Like I said, I hated tying that damn turks head knot, so I was pretty hesitant to try anything braided. Now, I know how to braid hair in the normal 3 strand fashion, and I can even fake my way through a French braid (though it does not look pretty), but it seems that most of the braiding done in falconry starts at 4 strands.
Something to keep in mind - I had a cast on my right (dominate) hand for most of this...
One thing I learned right away is that EVERYONE has their opinion on what make the 'best' falconry equipment. For leather it was pretty straightforward, everyone said kangaroo... for braided synthetics, however, the crowd is quite mixed in opinion. Lots of people are using magibraid, spectra, nylon, dacron, paracord innards (the stuff you take out when making other paracord things), fishing line, kite line, mason line... the list goes on. Once you start doing a little research it turns out that a lot of those things are the same. I think people find something that works and stick with that thing... so even if you tell them that they can get braided dacron cheaper than their kite line, and it's the EXACT same thing, you'll never get them to agree to change.
|Fl. = fluorescent!!! Totally my kinda thing :)|
I went with some 130 pound rated braided dacron planer board tow line from a fishing retailer on Amazon. It comes in two super bright colors and didn't cause me to invest a small fortune in my braiding adventure.
The first braid I attempted was the 4 strand round braid. I doubled up each strand so I was really working with 8, that way I could separate into two strands of 4 when I needed to make loops in the leash/jess/extender. I got the hang of it pretty quickly, but I was never able to keep the tension as tight as the leashes I had ordered (which were also 4 strand round braids). Eventually I gave up on the round braid because my fingers were hurting and they weren't looking very pretty.
Next up, 4 strand flat braid!! Again, I used 8 strands so I could divide for loops in the equipment. This braid looks very nice (similar to the normal 3 strand braid), and it's faster to do, but it's MUCH looser for me than the round braid, so it was also checked off the list...
I did put braiding aside for a couple of weeks while I still had my cast on, and in that time I was able to visit my sponsor and saw that he had braided some leashes of his own. His were much, much more tightly braided than mine, which led to me to blaming the cast and lack of function in my right hand - I am, as we know, THAT competitive.
When I finally got the cast off I decided to give braiding another shot. I started with the round braid again, and still hated how it came out; loose and ugly. I went on to the flat braid and was able to make a leash that was 100 times better than my original attempt, but I still wasn't convinced that it was tight enough to trust around a raptor's talons. I don't want anything attempting to tangle up on a talon because I'd like to avoid untangling those feet of death as much as possible... and I already know there will be times that it can't be avoided.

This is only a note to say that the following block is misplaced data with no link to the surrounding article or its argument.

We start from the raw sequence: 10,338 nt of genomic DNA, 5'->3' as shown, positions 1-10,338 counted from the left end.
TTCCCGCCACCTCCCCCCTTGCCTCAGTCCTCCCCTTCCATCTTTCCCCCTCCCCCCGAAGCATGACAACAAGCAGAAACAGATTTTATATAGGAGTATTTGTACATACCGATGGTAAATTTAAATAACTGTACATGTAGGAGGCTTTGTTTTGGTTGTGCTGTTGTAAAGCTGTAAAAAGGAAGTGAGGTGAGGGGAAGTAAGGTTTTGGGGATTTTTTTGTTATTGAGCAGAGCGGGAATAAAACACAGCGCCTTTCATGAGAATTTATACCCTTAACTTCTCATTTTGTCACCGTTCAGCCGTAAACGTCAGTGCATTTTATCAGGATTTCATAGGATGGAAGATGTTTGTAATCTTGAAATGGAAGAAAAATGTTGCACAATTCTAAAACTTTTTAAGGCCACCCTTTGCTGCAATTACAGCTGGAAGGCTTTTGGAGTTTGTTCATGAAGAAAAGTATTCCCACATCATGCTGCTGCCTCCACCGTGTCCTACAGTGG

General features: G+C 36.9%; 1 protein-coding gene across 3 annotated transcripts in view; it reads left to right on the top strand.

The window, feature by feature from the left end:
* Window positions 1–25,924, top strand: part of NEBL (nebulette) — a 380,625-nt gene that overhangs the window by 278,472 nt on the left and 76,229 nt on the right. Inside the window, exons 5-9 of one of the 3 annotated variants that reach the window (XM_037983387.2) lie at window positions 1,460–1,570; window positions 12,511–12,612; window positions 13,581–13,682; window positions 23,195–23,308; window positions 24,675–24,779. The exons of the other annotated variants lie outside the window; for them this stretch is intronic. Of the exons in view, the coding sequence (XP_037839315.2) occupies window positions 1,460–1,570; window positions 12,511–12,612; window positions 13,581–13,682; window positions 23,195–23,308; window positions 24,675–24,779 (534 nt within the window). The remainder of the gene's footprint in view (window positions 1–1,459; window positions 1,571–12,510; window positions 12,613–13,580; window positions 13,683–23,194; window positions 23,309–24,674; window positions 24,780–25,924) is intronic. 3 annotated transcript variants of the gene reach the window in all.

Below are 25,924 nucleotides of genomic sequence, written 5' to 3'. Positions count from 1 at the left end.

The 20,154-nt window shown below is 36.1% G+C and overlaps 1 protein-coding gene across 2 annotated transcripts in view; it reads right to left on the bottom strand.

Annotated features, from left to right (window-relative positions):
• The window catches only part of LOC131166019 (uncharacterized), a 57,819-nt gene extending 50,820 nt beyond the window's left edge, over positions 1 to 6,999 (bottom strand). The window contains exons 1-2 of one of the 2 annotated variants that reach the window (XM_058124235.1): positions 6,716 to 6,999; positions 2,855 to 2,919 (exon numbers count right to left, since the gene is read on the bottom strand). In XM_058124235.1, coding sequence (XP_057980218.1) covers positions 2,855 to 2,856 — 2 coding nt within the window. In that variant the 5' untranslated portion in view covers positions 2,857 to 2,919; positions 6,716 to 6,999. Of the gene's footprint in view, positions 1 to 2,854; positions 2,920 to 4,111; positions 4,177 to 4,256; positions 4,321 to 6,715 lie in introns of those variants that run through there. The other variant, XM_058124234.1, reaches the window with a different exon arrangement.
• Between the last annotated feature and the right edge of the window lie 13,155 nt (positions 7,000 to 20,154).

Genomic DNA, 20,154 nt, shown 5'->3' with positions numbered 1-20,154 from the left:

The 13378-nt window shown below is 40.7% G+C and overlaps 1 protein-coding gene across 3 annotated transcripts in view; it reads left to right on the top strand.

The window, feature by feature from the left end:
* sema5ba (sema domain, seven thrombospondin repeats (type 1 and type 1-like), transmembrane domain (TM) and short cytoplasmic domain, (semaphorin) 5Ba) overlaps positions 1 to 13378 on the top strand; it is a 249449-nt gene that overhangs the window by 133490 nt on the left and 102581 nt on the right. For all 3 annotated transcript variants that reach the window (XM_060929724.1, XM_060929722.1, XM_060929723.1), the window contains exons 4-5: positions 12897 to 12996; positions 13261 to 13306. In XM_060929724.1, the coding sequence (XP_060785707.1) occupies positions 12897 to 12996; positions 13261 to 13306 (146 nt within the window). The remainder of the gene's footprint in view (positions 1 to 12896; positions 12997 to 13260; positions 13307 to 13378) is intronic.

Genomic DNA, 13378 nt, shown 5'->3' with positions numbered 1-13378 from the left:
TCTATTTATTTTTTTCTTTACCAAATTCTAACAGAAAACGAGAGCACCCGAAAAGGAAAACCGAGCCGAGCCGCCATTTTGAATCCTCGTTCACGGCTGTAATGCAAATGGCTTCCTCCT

After searching the internets to see what everyone else was doing - cuz hey... if they're doing it, and selling their products, they must be doing something right! I stumbled upon a poster that mentioned how he ONLY used the 8 strand braid in his equipment because it is the "finest braid that can be used in falconry equipment today."
Finest braid you say??? ... but ... 8 strands you say? Hmm.
After wasting some time sulking on Facebook, and then some more time wasted searching for other possible solutions, I finally returned to my favorite braiding tutorial website. Now, normally for things like this I prefer videos, but the explanations on this particular site just jive with me. Also, once you realize what kind of slings he's braiding (the kind meant for throwing rocks at the head of giants), the site makes a LOT more sense.
My 8 strand square braid attempts went quickly, and to my surprise, they were really easy!!! I still have to be cautious when I set down a project, but I've learned that a simple slip knot can really save the day when it comes to pausing.
So that's it. I've made a few things with the 8 strand braid (using the 4 strand flat braid when I have to separate), and I'm really happy with how it's going. Here are a couple of photos - forgive the crappy cell phone pictures... also, fluorescent is pretty difficult to photograph!!!
As you can see, my transition from 4 strand braid back to 8 strand isn't that smooth... yet... still working on that!